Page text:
Vanity thought #986. What’s wrong with Her?

Retail versions of last year Oscar winning movie “Her” are out so it’s a movie night. As devotees we should never waste time on frivolous entertainment like this and this movie is no exception. Sex scenes there are very loud and revolting and impossible to avoid. The only option is to turn the sound off and put subtitles on. The other option is not to watch it, yet I did. Why? Because it’s a story of AI, Artificial Intelligence.

Of course it’s not the first movie or book about intelligent robots but this one is clearly different. All the AIs before it didn’t attempt to declare themselves as actual persons and were usually too far removed from reality of modern technology. This one is just a tiny, sometimes imperceptible step up from what we already have in our pockets – I suspect this movie was inspired by Apple’s introduction of Siri in their iPhones. They just added a bit more imagination, gravitas, and upgraded Siri’s capabilities to match our expectations.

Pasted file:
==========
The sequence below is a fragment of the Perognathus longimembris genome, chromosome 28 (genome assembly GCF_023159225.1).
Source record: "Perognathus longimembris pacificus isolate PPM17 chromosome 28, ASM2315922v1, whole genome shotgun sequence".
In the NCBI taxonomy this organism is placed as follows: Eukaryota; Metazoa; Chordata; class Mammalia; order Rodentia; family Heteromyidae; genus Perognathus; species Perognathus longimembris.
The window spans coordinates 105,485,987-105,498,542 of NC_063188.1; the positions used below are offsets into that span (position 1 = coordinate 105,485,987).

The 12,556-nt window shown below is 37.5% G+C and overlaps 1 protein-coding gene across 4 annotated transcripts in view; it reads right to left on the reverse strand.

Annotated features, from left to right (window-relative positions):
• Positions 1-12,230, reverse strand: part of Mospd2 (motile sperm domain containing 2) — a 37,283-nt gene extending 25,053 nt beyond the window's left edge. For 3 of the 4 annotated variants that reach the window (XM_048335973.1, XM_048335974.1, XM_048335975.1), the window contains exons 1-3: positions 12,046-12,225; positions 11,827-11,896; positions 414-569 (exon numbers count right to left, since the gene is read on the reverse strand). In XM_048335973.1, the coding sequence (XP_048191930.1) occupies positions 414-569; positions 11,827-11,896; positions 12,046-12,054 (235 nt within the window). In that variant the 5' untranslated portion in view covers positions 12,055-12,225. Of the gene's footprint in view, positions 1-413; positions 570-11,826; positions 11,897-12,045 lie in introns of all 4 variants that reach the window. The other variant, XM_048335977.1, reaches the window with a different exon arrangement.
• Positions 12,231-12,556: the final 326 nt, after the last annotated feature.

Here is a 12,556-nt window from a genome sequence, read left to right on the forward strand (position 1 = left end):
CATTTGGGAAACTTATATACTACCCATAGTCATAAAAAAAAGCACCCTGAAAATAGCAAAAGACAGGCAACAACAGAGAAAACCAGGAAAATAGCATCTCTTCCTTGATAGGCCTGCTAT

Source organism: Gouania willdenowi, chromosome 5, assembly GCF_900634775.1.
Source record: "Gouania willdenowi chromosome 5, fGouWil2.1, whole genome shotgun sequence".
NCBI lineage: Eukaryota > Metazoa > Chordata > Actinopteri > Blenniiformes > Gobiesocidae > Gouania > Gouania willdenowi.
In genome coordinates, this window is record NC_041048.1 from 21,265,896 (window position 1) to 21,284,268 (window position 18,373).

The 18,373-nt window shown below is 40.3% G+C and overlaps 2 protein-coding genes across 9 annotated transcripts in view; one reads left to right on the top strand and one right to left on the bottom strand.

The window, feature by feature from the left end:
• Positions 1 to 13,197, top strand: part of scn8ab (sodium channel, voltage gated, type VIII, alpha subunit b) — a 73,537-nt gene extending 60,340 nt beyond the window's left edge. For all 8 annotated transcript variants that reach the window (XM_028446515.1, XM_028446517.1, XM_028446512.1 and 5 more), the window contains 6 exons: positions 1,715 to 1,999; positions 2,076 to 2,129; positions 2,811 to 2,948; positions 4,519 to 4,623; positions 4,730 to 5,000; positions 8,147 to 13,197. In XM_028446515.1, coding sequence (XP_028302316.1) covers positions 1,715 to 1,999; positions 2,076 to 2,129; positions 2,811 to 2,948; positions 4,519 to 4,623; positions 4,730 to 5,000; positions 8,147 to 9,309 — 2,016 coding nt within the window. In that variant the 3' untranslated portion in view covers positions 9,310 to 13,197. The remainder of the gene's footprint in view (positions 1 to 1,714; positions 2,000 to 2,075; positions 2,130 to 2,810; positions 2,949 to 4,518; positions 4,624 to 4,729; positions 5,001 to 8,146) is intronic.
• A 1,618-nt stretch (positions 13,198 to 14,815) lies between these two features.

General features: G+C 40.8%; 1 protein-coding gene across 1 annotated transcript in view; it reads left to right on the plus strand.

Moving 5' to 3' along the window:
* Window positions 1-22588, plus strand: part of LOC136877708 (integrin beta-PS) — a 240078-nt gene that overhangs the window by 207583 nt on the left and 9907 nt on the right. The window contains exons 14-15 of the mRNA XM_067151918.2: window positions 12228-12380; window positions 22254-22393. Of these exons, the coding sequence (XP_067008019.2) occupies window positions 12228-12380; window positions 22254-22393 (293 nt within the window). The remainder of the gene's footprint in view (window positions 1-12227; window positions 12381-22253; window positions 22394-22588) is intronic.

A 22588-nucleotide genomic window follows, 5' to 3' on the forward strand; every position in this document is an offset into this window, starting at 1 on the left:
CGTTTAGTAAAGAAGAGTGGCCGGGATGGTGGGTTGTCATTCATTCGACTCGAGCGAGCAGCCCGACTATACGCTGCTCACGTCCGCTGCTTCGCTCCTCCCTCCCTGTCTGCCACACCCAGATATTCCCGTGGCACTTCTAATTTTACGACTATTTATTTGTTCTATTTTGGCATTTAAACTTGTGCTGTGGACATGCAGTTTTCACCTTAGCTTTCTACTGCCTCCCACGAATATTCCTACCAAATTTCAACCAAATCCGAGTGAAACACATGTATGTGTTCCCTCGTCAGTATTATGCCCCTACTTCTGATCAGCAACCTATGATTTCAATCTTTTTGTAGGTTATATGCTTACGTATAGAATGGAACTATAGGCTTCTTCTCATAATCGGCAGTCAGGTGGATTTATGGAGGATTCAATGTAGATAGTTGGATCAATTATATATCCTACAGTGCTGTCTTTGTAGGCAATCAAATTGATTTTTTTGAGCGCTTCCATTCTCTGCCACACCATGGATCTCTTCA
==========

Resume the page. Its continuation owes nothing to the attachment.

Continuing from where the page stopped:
There were a few references to Siri in popular culture before, most notably with Raj of Big Bang Theory falling in love with his iPhone, this movie is a far more serious attempt to explore the implications of intelligent personal assistants and our relationships with them.